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3 things you don’t know about the Santander share price

You might just lump all the big banks into one and write them off as belonging to a dodgy sector that deserved all it got. But if you do that, I think you’ll be missing some potentially good investments, as they don’t all look the same to me.

Beating the competition

Did you know, for example, that shares in Santander (LSE: BNC) were nowhere near as badly hit as the UK’s troubled-three in the worst of the financial crisis? Barclays, the one that did not need to go cap-in-hand to the government for a bailout, lost 90% of its valuation between January 2007 and the crisis low of March 2009. And the two taxpayer-saved ones did a bit worse — Lloyds shares lost 92%, while Royal Bank of Scotland lost 96%.

But Santander got away with a fall of just 61% — still a big loss, but not quite the same catastrophe. In fact, Santander shares performed only marginally worse than those of HSBC Holdings, which was largely protected from the Western-focused crunch by its business being mostly in Asia. HSBC fell 55%.

And to bring that right up to date, Santander shares are now 57% down, after the whole sector was hit by the shock of the UK’s Brexit vote. But that’s still significantly ahead of the other big fallers, with Barclays still down 74%, Lloyds on an 84% drop, and RBS still crushed by 96%. HSBC, largely unaffected by Brexit, is now down only 16% since before the banking crisis.

One of the best dividends

Even if you’d lost 55% from Santander shares since 2007, you’d have enjoyed some impressive dividends, which would have made up for it. Santander had a policy of paying big dividends, which weren’t close to being covered by earnings, and it managed that because of a tradition in its home market of Spain for shareholders to take scrip dividends instead of cash.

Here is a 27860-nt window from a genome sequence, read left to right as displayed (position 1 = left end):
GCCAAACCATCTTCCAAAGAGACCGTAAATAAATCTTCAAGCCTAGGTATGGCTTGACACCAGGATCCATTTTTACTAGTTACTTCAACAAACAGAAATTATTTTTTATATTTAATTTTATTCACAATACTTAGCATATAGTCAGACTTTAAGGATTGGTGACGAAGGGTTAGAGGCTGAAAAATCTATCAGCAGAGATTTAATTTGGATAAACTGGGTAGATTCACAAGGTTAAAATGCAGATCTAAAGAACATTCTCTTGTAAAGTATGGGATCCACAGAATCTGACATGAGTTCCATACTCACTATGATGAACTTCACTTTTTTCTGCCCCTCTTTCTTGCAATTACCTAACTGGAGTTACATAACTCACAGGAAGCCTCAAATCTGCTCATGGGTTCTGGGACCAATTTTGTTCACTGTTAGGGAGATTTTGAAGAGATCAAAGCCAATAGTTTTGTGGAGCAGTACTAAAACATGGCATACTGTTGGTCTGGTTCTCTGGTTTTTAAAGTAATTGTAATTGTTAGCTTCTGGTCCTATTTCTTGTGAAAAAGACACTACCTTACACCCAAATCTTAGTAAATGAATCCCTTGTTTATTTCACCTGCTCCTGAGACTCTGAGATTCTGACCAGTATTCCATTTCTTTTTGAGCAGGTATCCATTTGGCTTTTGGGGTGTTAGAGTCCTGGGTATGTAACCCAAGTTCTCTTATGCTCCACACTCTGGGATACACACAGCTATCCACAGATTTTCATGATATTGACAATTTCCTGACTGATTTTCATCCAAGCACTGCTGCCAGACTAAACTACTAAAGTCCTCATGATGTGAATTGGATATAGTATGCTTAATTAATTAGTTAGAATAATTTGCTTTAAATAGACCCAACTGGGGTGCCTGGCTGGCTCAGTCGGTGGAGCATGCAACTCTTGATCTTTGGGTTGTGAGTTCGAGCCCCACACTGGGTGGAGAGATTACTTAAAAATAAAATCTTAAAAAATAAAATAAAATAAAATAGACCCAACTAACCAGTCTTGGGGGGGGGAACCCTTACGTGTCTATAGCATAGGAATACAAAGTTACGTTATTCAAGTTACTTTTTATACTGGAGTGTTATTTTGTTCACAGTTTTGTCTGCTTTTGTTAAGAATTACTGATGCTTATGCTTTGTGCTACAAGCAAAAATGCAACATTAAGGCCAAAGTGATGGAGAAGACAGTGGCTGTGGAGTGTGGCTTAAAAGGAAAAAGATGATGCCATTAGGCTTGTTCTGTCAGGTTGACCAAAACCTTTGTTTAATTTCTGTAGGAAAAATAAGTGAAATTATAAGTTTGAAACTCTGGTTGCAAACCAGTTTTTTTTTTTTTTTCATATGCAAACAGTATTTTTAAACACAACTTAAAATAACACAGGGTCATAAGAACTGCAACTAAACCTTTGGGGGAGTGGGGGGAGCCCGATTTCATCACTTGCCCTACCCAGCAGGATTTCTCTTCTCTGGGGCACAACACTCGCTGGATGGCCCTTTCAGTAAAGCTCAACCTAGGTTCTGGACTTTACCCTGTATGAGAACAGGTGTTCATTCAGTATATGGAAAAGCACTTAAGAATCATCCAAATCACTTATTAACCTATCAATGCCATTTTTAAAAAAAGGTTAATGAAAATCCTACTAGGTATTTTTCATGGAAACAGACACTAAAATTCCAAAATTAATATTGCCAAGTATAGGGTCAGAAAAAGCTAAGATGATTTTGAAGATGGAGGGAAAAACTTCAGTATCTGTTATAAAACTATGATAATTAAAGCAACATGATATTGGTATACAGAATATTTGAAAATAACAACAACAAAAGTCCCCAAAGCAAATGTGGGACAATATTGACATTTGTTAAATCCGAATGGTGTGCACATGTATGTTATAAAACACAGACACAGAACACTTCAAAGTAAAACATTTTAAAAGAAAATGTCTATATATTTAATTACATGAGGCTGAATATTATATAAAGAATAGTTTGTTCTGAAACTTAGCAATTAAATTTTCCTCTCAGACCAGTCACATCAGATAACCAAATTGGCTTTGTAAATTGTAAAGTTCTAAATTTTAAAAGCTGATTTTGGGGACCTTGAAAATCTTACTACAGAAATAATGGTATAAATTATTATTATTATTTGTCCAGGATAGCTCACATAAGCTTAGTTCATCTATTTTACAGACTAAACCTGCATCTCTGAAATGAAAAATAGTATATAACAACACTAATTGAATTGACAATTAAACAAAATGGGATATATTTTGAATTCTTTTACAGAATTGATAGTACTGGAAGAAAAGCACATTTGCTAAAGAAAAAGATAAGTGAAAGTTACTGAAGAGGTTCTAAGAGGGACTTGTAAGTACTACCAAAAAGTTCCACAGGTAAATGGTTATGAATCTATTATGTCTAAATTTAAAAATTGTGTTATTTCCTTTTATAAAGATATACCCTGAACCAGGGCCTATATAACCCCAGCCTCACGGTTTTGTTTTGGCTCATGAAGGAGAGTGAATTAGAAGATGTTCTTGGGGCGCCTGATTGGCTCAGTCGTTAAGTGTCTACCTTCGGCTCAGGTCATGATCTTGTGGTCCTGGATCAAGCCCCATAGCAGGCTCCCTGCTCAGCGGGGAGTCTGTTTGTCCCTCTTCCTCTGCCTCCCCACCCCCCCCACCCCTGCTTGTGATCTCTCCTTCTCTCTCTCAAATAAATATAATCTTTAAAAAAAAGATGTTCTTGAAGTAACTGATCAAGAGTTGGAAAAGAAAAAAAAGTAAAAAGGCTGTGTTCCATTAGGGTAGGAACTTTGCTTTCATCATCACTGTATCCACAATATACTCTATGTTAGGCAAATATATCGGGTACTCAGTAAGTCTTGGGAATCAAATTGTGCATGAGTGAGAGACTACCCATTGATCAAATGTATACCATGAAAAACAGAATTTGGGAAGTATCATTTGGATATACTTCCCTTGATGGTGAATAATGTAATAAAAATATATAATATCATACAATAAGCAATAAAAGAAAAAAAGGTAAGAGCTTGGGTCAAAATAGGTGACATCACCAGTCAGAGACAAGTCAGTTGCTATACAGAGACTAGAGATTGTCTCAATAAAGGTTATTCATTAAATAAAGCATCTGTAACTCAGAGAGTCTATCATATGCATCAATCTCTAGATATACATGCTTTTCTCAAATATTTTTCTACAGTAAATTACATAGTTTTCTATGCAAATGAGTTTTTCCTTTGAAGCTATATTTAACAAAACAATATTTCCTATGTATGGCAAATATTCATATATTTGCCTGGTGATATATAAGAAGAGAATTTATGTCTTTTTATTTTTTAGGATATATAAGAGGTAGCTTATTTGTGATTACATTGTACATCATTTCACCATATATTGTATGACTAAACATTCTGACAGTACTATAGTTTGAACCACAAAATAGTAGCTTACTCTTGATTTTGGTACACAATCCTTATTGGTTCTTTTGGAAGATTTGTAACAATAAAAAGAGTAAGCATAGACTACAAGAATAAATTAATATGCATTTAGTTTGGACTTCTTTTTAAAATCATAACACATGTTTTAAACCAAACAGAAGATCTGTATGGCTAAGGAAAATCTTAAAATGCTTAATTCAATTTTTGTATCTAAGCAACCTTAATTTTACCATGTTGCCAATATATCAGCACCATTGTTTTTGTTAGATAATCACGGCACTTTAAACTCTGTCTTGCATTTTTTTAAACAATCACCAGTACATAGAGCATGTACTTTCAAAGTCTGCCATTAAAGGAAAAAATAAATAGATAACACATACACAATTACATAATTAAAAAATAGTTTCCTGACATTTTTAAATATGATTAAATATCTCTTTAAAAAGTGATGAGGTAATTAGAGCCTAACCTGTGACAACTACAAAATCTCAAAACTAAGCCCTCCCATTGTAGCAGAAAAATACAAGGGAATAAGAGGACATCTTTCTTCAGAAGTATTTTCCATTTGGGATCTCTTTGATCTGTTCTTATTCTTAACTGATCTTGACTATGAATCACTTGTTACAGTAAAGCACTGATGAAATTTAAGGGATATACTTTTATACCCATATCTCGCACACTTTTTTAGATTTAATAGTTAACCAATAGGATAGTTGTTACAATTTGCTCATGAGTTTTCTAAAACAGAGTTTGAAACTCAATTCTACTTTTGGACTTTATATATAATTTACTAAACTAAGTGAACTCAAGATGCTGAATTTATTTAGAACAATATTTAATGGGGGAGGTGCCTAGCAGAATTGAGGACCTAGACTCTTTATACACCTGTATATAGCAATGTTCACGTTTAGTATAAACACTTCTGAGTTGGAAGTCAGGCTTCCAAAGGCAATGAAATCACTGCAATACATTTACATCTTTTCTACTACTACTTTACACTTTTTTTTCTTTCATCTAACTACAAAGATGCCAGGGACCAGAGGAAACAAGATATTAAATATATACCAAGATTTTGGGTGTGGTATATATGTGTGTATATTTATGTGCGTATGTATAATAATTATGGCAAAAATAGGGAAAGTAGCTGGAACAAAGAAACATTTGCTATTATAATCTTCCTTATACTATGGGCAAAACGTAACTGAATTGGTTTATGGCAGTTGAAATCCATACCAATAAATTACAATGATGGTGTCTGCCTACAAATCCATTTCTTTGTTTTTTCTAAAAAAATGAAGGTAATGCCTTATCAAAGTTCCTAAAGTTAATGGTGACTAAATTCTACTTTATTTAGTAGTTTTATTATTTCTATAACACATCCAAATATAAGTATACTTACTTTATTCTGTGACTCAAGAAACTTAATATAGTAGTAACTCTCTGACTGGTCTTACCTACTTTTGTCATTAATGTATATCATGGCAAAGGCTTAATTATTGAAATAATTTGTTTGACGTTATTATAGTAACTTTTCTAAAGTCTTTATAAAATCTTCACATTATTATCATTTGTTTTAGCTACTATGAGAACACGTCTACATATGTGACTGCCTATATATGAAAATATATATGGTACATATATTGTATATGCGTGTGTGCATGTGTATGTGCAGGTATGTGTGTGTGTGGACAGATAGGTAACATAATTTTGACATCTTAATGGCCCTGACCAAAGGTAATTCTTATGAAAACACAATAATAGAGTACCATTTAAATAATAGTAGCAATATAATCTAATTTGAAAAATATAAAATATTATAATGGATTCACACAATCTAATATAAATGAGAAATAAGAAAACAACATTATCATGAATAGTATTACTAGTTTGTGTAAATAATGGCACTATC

What that meant was the depressed share price had pushed dividend yields to around 9%, still as recently as 2014. That’s when the competing FTSE casualties were all slashing their dividends in order to shore up their balance sheets (with the honourable exception of HSBC, which was still paying good money).

Even now that Santander has brought its dividend policy into line with convention and cover by earnings is good, the low share price still puts expected yields at over 5%.

More highly valued

Another thing I note about the Santander share price is that it’s really only a little higher, compared to forecast earnings, than its three troubled sector fellows. Santander’s forward P/E stands at just over nine, very close to RBS’s valuation. Only Lloyds falls significantly lower, with a forecast P/E of under eight.

What does that say to me? For one thing, I think the whole sector is undervalued. Comparing to HSBC’s forward P/E of 11.6, it does seem to be Brexit that’s holding them back. But does Santander face the same risks as Lloyds, Barclays and RBS? I don’t think so.

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Alan Oscroft owns shares of Lloyds Banking Group. The Motley Fool UK has recommended Barclays, HSBC Holdings, and Lloyds Banking Group. Views expressed on the companies mentioned in this article are those of the writer and therefore may differ from the official recommendations we make in our subscription services such as Share Advisor, Hidden Winners and Pro. Here at The Motley Fool we believe that considering a diverse range of insights makes us better investors.